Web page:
It's a difficult task, but this government is up to it. It is easy for the opposition parties to categorically reject new ideas, new concepts put forward by the government. It is easy for them to try to maintain the status quo, because politically, maintaining the status quo is the easiest route. But we have not necessarily accepted the status quo. We are not afraid to take on challenges, which is probably the reason we were re-elected a year ago. Our leader, the Premier, Mike Harris, has definitely shown leadership, contrary to the Leader of the Opposition, who isn't up to the job.

We are committed to ensuring the quality of existing degree programs, but we are going to ensure that future degree programs offered by either colleges or universities will meet or exceed standards of excellence. These standards of excellence will be determined by a quality assurance board, an independent, arm's-length body. Is there something wrong with that? I don't think so, because the world of academia, the presidents of the community colleges, doesn't think there's anything wrong with that. Any students I've asked think it's wonderful that an independent body would set standards of excellence. Those standards of excellence, the quality assurance board, are determined right here.


Mr Wettlaufer: Oh, you haven't read it. They haven't read this. That's the problem. They didn't know it was in there. Well, I guess that's not a surprise.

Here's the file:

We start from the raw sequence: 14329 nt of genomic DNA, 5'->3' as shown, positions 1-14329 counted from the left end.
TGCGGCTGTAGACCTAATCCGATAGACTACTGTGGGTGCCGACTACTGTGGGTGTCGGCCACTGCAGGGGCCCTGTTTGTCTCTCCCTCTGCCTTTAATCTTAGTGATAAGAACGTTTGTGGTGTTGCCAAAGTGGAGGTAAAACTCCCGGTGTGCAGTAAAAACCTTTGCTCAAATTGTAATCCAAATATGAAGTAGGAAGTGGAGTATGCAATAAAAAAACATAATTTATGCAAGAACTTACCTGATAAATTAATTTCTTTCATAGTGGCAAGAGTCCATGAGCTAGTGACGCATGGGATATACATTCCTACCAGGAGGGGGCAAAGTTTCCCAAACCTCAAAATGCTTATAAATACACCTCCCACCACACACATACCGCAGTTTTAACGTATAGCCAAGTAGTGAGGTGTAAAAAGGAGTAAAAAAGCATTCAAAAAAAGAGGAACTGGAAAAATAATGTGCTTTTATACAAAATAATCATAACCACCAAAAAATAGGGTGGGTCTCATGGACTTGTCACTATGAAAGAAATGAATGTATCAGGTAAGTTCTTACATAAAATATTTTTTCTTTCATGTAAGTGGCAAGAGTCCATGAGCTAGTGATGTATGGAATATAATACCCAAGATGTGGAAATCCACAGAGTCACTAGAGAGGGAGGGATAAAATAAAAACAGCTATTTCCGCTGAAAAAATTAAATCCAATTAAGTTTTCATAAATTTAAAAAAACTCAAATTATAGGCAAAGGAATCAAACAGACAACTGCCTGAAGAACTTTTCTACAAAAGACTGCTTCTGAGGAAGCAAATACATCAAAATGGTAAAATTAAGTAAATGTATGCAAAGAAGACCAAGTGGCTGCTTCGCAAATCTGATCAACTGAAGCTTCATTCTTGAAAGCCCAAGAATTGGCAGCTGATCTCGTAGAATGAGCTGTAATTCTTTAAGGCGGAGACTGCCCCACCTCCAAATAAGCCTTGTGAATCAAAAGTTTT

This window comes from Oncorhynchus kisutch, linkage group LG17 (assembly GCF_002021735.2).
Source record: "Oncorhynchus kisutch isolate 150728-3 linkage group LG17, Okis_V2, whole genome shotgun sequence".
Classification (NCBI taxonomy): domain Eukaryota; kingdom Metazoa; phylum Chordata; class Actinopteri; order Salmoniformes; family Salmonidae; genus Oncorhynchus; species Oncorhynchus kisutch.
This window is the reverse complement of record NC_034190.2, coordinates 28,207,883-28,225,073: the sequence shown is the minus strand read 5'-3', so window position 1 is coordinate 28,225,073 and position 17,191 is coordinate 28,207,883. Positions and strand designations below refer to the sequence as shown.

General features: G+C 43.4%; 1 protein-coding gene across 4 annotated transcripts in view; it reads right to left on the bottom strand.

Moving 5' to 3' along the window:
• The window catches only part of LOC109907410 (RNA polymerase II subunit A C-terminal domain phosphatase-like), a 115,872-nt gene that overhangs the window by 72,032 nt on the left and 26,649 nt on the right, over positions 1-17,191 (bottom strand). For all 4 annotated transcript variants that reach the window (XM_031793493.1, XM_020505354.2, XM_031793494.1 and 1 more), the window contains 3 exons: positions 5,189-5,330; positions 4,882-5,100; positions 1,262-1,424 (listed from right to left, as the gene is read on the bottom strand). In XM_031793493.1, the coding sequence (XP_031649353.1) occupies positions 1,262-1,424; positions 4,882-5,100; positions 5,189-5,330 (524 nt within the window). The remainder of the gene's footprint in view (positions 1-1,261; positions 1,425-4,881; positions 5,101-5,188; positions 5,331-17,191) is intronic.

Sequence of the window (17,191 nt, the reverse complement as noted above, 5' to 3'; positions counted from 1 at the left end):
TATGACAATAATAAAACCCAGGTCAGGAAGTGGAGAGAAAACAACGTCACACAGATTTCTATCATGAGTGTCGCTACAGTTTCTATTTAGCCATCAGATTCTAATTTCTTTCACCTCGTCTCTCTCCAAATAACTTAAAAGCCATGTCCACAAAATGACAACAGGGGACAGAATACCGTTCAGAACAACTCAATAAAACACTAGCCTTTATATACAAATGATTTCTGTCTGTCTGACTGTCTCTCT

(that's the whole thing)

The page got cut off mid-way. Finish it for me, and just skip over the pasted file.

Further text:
We think that in the province of Ontario we should have a list of private universities that would include competitors on the world-scale level of Yale, Duke, Harvard and MIT. I think it's wonderful that private universities are going to be allowed, as will applied degree programs.


The Deputy Speaker: Comments and questions?

Mr Peters: There's an interesting musical artist by the name of Lou Reed. A line in one of his songs talks about the smarts that you learn out on the streets that a college education can't buy. That's what this government is doing: they're forcing students not to be able to have a college education. They're forcing students out on to the streets. What they are creating with this legislation and what they continue to do with the Americanization of the education system in this province is an elitist system, a system where we've seen over the past four years tuition increases in the neighbourhood of 60%, which are added to a 35% increase in the cost of a post-secondary education in Ontario; a decrease in provincial funding, with no signs, no indications that we're going to see increases. But the worst part is the debt, the unprecedented debt they're leaving on students in this province.